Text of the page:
Everyone is finding some benefit to using online video, even the scientific community. They're not really using it as advertising and marketing but more as a way to connect with the public in general and help them understand where all that research money goes.
For those that don't know, I am a scientist. It comes from my need to know how and why things work like they do. Both Mark and I have a Bachelor's in Molecular Biosciences and Biotechnology and I am also an alum of the NASA Astrobiology Academy program. So when this came across my desk I first asked why. Why should ReelSEO write about how science is using online video. It's not really advertising and it's not really marketing. Then I thought about it and I realized that it is in fact both of those things.
How is it marketing?
Scientists exist in that mythical universe where everything makes sense. We often see millions of dollars going into research and never realize just how it benefits our life. NASA actually runs a program called the Technology Utilization Program which is meant to alert the scientific community to available NASA technologies so that they may be used. They publish a magazine called Spinoff:
First, it is a convincing justification for the continued expenditure of NASA funds. It serves as a tool to educate the media and the general public by informing them about the benefits and dispelling the myth of wasted taxpayer dollars. It reinforces interest in space exploration. It demonstrates the possibility to apply aerospace technology in different environments. It highlights the ingenuity of American inventors, entrepreneurs, and application engineers, and the willingness of a government agency to assist them. And finally, it continues to ensure global competitiveness and technological leadership by the United States.
Even Arizona State University, where I studied, has an intellectual property policy and makes millions on patents for everything from genetics to psychology. But when millions are sunk into the initial research, especially in the public sector, taxpayers tend to be suspicious as they don't understand the benefit.
So with online video being the media du jour it's only fitting that the scientists eventually get hip to it and start utilizing it as well, and now, they are. There are a few sites that cater to this type of 'educating the public about what scientists do' including SciVee and . While both have other facets including collaboration, networking (profiles and friend/colleague lists) and media sharing.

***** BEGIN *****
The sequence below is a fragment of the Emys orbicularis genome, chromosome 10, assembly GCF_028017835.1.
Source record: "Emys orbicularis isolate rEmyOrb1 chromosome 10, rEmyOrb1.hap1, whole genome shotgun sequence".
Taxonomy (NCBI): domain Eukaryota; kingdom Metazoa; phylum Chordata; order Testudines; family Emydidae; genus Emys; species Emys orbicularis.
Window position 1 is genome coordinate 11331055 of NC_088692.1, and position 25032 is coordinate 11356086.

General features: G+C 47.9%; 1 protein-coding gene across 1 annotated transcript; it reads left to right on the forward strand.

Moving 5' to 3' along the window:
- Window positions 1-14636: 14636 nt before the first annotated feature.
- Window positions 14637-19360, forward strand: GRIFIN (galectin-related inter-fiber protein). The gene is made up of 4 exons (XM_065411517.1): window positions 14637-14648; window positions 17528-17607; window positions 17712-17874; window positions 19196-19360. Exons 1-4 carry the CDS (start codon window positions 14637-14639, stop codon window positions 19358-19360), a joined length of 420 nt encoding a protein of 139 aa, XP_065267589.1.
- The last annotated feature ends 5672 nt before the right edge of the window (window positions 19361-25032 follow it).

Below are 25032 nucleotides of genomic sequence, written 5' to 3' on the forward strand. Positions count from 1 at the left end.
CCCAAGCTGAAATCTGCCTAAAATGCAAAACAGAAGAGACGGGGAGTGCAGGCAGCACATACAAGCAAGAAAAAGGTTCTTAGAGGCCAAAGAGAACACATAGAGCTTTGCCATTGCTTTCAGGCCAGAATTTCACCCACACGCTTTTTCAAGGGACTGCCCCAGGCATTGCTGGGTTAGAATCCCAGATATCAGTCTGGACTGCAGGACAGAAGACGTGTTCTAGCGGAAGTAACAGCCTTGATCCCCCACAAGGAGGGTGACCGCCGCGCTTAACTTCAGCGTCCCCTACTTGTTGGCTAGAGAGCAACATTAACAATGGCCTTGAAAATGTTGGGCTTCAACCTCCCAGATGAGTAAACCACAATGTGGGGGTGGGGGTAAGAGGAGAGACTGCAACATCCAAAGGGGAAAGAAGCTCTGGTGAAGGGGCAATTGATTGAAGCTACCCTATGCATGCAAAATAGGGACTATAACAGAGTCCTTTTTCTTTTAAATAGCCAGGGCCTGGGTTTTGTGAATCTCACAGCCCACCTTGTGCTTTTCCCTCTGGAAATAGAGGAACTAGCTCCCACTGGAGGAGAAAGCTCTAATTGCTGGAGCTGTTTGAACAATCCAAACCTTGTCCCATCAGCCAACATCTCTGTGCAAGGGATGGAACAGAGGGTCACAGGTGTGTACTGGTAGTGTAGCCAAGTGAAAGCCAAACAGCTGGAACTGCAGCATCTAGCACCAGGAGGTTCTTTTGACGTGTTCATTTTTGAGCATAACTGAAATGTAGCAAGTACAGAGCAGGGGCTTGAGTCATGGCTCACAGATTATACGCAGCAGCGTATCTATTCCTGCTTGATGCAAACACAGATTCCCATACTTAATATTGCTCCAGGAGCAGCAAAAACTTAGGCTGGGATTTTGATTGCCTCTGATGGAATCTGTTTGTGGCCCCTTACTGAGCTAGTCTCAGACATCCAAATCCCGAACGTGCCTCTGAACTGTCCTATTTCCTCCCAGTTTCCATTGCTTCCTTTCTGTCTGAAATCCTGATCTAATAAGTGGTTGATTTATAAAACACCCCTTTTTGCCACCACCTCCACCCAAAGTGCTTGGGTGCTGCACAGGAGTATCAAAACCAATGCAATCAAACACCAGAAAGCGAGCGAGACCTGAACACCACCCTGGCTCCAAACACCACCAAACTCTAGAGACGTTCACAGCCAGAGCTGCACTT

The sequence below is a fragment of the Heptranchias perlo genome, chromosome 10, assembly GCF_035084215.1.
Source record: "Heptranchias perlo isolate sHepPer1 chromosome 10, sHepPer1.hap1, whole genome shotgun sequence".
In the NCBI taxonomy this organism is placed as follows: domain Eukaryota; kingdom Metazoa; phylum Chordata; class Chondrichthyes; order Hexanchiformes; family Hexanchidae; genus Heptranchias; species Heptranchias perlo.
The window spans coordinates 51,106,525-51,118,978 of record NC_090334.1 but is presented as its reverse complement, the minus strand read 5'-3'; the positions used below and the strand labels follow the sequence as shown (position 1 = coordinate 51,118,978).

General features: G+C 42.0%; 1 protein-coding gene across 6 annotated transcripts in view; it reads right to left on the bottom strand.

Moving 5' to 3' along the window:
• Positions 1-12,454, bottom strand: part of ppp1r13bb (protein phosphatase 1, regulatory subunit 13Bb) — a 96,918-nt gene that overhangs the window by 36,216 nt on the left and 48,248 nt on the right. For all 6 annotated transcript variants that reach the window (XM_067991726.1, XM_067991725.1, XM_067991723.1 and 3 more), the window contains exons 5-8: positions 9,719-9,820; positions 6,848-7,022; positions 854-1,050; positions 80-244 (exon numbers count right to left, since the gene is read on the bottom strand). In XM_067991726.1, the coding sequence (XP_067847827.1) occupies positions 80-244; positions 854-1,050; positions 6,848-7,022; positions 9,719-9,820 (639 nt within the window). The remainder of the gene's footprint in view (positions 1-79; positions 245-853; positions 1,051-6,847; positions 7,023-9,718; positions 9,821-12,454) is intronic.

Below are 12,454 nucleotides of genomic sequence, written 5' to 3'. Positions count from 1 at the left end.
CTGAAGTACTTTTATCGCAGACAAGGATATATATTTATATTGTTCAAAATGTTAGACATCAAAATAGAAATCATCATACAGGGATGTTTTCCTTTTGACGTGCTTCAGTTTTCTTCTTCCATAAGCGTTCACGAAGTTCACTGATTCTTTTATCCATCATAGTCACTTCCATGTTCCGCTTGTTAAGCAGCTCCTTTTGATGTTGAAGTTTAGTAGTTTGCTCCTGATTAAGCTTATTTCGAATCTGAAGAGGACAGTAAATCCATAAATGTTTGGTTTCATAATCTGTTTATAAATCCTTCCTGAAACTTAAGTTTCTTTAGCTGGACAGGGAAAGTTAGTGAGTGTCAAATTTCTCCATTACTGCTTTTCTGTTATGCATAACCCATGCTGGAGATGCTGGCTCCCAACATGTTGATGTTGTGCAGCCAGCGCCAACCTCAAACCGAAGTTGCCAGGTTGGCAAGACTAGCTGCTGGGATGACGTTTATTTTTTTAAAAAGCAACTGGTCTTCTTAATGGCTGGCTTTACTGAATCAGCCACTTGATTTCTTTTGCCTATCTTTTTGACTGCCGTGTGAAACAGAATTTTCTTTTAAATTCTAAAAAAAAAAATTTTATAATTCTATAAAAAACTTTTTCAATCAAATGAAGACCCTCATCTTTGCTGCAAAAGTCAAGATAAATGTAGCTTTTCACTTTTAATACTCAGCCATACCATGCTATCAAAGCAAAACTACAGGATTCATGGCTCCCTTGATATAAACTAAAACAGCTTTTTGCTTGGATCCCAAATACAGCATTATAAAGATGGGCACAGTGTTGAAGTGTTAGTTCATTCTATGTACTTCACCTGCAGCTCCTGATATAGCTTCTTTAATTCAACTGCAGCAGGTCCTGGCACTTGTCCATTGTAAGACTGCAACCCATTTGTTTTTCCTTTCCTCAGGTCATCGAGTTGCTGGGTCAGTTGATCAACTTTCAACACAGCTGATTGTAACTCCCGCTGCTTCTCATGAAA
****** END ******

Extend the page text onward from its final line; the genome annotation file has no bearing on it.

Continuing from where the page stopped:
Scientists have always had problems being regarded as super-cool rock star types who are doing some awesome things, but it's mostly because of lack of information for the general public. Even television is getting hip to scientists including crime scene forensics, quirky astrophysicists and paranormal types. In fact, almost everywhere you look these days there's a scientist. So why are they still lacking in publicity and visibility?
ScienceOnline2010, a conference, was recently held that talked about science using the Internet to encourage collaboration, increase publicity and raise their personal 'brand' awareness. They talked about not only using media online but also various other forms of social networking and blogging. It drew over 250 attendees, not a massive pull but certainly a good beginning.
Good video communication
Here's a great example of how cool science can be when made into an actual, professionally-developed video. I don't even live in California and yet now, I fear for Mark who does because of this video (Mark, time to move!).
Here's one my father showed me a few weeks back that I had to go and dig up on Facebook. At first you might not realize that it's educational, just a cool space flight video. But think about all the hard work, years of research and and thousands of hours or observation that went into that. You watch that 6 minutes, I'll go make a sandwich.
Bad video communication